The term "street furniture" covers all types of traffic signs, direction signs, road nameplates and other items fixed for the safety and convenience of the public. Safety fencing, bollards and crash barriers are installed to protect pedestrians and motorists in the event of traffic accidents and, as a result, often get damaged. Bus shelters are provided to give passengers a degree of protection and comfort while waiting for a bus. Some of these shelters are owned and maintained by the council but some are looked after by a private company.
Benches are also sited to benefit the public where there is a recognised need, such as in shopping areas. Damage to any item of street furniture can be reported to the council by telephoning 01375 366100 or by using the appropriate Highways Online Incident Report Form.
Thurrock Council, as Highway Authority, places signs on the highway to convey information to the road user.
The Highway Code shows examples of the most commonly used signs. The types of sign generally fall into the following groups:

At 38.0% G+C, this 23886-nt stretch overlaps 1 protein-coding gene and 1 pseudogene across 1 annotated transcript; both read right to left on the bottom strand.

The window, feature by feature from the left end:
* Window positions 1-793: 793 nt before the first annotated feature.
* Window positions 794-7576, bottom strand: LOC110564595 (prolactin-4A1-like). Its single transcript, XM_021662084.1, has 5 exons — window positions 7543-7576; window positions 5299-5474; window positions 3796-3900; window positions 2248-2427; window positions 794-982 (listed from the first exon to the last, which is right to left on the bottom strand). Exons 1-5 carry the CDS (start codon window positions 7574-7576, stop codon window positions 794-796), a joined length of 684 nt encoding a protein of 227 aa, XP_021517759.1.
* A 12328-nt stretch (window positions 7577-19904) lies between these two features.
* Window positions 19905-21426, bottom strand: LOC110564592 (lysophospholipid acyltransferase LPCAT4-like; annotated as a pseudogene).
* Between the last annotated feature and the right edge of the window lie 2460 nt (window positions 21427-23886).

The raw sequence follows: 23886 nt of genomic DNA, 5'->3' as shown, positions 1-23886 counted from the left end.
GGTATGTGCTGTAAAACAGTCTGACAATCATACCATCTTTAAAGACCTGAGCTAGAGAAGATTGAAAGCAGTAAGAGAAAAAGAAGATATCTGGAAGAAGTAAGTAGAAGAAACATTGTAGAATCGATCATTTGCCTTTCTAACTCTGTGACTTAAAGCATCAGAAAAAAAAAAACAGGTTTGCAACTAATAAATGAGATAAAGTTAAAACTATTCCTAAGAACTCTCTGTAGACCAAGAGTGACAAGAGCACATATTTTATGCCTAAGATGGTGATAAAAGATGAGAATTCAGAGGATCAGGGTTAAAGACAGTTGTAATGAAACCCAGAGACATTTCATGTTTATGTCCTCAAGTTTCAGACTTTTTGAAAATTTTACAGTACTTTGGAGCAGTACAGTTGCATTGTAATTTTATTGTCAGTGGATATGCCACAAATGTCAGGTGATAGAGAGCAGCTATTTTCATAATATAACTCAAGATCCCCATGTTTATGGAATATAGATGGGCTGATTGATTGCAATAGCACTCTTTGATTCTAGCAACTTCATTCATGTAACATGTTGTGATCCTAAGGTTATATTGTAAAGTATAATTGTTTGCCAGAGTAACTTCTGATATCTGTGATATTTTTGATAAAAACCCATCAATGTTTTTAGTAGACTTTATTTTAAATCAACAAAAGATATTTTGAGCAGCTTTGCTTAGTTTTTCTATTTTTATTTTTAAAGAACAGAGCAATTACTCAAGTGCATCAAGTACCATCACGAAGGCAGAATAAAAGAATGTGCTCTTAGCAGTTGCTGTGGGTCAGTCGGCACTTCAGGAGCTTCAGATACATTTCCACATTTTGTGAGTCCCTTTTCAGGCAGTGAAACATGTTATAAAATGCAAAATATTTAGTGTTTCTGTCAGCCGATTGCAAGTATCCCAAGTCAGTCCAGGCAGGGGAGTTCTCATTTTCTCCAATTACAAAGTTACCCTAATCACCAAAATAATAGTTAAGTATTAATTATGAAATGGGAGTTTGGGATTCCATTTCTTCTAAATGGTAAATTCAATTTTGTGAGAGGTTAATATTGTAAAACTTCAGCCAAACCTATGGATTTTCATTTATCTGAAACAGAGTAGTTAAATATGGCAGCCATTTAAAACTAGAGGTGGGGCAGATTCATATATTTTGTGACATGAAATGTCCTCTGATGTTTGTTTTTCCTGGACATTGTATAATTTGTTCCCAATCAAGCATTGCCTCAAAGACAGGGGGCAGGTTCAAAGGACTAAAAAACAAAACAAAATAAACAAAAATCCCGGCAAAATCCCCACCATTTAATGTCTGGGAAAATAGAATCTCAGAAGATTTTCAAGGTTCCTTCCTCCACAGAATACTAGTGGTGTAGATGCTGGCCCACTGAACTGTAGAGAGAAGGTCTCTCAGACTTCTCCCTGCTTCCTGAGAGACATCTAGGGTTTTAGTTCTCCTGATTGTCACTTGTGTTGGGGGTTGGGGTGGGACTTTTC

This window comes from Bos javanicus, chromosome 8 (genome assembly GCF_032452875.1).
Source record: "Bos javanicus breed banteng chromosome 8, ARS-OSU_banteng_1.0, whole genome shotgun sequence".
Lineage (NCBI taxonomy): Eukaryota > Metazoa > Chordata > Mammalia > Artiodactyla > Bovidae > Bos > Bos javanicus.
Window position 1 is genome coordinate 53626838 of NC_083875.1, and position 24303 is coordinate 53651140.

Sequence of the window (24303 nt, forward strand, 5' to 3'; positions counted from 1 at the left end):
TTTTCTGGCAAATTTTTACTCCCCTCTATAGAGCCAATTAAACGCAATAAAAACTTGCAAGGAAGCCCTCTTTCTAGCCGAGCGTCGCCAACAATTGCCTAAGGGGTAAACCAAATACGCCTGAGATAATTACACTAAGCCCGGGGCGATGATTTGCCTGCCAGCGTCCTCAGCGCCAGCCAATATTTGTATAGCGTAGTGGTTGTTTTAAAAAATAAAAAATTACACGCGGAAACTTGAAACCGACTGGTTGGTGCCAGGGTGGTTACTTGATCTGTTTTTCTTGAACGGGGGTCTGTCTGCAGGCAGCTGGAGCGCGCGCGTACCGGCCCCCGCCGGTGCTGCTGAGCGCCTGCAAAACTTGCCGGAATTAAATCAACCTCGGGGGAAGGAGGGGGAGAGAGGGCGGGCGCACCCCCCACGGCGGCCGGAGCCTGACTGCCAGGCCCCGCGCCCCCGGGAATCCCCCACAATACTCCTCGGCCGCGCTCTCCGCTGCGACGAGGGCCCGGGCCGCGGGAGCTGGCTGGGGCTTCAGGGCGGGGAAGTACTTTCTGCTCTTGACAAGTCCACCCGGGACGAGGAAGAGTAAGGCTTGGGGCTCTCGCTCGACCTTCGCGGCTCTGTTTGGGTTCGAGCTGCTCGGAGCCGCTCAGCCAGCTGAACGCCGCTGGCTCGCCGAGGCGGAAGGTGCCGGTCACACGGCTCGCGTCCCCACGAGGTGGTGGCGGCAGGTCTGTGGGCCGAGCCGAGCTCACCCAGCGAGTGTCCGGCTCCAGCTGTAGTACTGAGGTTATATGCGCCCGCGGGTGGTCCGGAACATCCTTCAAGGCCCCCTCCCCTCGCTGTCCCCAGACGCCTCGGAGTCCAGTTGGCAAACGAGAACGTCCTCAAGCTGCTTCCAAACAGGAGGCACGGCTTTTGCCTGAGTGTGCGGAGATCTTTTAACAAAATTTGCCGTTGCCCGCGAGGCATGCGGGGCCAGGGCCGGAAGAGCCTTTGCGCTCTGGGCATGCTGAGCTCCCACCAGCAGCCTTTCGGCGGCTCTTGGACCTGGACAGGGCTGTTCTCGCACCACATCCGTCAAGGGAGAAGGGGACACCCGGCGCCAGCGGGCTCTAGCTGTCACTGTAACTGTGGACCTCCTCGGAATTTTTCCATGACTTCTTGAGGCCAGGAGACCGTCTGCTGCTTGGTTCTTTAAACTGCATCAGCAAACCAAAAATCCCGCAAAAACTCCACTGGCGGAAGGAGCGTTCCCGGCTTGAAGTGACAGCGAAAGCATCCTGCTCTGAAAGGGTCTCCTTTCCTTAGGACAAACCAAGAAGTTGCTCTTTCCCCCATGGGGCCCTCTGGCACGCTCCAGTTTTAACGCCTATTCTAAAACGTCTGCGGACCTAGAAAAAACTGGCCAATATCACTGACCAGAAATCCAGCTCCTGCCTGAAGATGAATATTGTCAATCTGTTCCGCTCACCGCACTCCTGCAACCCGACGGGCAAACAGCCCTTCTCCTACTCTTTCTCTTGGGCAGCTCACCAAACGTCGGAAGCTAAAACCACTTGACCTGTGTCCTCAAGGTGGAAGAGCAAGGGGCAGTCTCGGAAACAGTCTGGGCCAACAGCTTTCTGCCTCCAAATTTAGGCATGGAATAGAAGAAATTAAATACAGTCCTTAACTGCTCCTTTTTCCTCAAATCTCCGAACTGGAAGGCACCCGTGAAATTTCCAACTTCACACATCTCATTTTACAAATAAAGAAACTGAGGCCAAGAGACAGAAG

All signs on the highway must be authorised by the Highway Authority and comply with the requirements of the Department for Transport, Traffic Signs Regulations and General Directions 2002. Special signs are allowed with prior approval of the Department for Transport, or if they are experimental and under trial.
The Engineering Services Traffic Section is responsible for the erection of new traffic signs on the public highway. Requests are frequently received from members of the public or organisations for new signs to venues, libraries and churches for example. Where requested by organisations or members of the public, there is usually a small charge associated for the design, manufacture and erection of the signs. Any new signs must meet the criteria for approval as set out in the council's Sign Policy.
The location and clarity of road markings and traffic signs can contribute towards an improvement in road safety by assisting drivers, cyclists and other road users in locating preferred, suitable and convenient routes quickly and efficiently and warning them of any hazards.
The council has an ongoing programme of reviewing road markings and signs within the borough throughout the year. Requests for new road markings such as "SLOW" markings or warning and direction signs on the highway are examples of the types of requests received by the department. Any suggestions made by members of public should be directed to the address or contacts below.
The maintenance of existing traffic signs and road markings is looked after by Engineering Services Maintenance Section. They can arrange for the replacement of missing or damaged signs and are also responsible for cleaning them.